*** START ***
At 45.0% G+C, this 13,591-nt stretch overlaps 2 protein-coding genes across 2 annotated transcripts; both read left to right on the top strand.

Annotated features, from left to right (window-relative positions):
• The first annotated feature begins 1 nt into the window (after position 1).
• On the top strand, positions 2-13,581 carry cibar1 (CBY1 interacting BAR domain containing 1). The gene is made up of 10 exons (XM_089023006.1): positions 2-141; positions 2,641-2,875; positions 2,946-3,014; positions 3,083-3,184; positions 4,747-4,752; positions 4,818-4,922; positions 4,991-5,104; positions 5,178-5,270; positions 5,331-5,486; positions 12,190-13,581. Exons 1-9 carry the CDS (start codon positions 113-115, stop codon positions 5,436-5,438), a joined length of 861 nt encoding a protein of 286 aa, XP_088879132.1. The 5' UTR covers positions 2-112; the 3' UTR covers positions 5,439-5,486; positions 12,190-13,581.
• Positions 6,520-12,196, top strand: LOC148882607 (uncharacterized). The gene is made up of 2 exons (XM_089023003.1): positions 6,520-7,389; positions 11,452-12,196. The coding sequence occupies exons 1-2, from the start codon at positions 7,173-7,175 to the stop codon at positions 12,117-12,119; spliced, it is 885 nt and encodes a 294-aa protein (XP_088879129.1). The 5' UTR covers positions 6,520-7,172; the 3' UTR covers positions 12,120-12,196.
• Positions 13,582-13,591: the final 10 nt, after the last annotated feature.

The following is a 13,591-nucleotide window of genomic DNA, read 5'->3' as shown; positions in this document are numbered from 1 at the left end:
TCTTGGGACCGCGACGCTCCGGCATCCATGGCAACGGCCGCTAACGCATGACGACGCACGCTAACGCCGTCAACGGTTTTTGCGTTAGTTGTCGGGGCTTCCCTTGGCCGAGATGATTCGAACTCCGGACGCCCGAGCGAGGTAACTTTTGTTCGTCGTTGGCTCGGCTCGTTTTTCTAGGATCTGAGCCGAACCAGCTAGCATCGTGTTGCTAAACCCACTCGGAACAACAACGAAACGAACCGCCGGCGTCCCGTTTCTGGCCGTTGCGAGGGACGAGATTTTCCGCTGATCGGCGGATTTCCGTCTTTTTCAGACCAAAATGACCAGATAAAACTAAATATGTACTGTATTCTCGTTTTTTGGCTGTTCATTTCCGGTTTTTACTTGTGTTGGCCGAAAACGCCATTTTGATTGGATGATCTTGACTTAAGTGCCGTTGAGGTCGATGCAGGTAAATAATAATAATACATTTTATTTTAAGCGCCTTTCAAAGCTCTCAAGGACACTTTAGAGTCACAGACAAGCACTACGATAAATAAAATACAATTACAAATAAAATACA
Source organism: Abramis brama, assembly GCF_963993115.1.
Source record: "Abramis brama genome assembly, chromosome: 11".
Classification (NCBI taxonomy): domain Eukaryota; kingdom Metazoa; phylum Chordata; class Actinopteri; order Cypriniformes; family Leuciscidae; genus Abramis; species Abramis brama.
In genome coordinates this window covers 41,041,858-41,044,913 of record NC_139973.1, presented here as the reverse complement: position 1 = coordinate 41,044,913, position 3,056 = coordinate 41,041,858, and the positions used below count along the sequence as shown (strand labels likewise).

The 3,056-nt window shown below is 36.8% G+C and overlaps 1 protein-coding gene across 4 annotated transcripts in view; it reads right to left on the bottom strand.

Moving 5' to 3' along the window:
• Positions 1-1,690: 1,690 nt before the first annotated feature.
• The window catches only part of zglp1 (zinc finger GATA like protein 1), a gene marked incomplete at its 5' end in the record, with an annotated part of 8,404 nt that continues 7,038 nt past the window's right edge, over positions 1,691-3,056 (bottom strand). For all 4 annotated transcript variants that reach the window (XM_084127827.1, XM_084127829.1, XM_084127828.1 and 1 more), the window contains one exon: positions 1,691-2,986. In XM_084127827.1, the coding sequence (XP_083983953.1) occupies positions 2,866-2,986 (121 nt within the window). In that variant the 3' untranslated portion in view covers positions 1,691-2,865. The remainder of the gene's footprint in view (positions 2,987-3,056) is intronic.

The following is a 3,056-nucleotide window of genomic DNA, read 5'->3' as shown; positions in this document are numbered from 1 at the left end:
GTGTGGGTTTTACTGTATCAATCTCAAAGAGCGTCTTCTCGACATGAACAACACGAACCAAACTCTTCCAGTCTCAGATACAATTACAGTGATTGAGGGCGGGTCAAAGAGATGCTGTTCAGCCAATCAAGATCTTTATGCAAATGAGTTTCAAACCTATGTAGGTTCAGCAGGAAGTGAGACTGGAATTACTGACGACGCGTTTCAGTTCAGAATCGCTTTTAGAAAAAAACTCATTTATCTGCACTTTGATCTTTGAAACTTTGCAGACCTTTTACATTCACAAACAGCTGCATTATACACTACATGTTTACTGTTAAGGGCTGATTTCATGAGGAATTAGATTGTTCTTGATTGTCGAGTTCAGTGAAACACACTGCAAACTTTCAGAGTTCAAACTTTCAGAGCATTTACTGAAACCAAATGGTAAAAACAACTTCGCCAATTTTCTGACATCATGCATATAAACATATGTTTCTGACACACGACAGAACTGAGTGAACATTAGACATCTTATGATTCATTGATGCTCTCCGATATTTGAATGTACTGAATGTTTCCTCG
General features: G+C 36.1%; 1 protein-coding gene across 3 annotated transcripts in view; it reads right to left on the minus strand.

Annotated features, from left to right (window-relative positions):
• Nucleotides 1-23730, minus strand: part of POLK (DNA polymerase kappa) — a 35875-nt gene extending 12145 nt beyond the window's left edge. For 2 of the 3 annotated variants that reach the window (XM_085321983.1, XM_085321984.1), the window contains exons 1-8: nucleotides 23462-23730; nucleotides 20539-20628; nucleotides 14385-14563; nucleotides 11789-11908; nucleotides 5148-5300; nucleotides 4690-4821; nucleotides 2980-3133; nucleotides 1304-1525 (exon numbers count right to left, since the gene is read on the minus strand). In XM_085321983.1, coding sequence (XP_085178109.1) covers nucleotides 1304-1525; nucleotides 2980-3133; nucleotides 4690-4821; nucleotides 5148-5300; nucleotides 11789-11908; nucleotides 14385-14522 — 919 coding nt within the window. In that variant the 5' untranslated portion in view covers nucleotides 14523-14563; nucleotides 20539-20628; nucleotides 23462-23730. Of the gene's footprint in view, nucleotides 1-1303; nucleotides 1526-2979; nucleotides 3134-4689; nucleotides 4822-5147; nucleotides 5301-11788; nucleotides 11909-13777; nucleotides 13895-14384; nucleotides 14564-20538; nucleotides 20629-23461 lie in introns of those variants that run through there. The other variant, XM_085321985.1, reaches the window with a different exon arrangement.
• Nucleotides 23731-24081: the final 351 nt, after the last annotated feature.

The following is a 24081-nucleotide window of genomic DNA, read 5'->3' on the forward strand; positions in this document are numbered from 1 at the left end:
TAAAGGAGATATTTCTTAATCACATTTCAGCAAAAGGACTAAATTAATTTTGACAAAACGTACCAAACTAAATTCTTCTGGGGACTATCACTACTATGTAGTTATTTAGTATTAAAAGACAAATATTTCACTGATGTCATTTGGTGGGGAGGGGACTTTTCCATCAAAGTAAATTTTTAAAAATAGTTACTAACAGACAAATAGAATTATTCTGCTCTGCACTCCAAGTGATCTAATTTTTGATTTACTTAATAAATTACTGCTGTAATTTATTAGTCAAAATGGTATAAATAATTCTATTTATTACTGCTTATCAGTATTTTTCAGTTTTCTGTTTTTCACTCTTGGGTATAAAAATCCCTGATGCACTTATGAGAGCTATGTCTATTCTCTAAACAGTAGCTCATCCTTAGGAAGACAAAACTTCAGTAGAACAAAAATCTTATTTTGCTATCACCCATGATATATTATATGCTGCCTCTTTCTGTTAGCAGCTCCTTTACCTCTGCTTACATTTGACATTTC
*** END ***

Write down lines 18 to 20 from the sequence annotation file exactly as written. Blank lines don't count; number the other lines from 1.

GTGTGGGTTTTACTGTATCAATCTCAAAGAGCGTCTTCTCGACATGAACAACACGAACCAAACTCTTCCAGTCTCAGATACAATTACAGTGATTGAGGGCGGGTCAAAGAGATGCTGTTCAGCCAATCAAGATCTTTATGCAAATGAGTTTCAAACCTATGTAGGTTCAGCAGGAAGTGAGACTGGAATTACTGACGACGCGTTTCAGTTCAGAATCGCTTTTAGAAAAAAACTCATTTATCTGCACTTTGATCTTTGAAACTTTGCAGACCTTTTACATTCACAAACAGCTGCATTATACACTACATGTTTACTGTTAAGGGCTGATTTCATGAGGAATTAGATTGTTCTTGATTGTCGAGTTCAGTGAAACACACTGCAAACTTTCAGAGTTCAAACTTTCAGAGCATTTACTGAAACCAAATGGTAAAAACAACTTCGCCAATTTTCTGACATCATGCATATAAACATATGTTTCTGACACACGACAGAACTGAGTGAACATTAGACATCTTATGATTCATTGATGCTCTCCGATATTTGAATGTACTGAATGTTTCCTCG
General features: G+C 36.1%; 1 protein-coding gene across 3 annotated transcripts in view; it reads right to left on the minus strand.

Annotated features, from left to right (window-relative positions):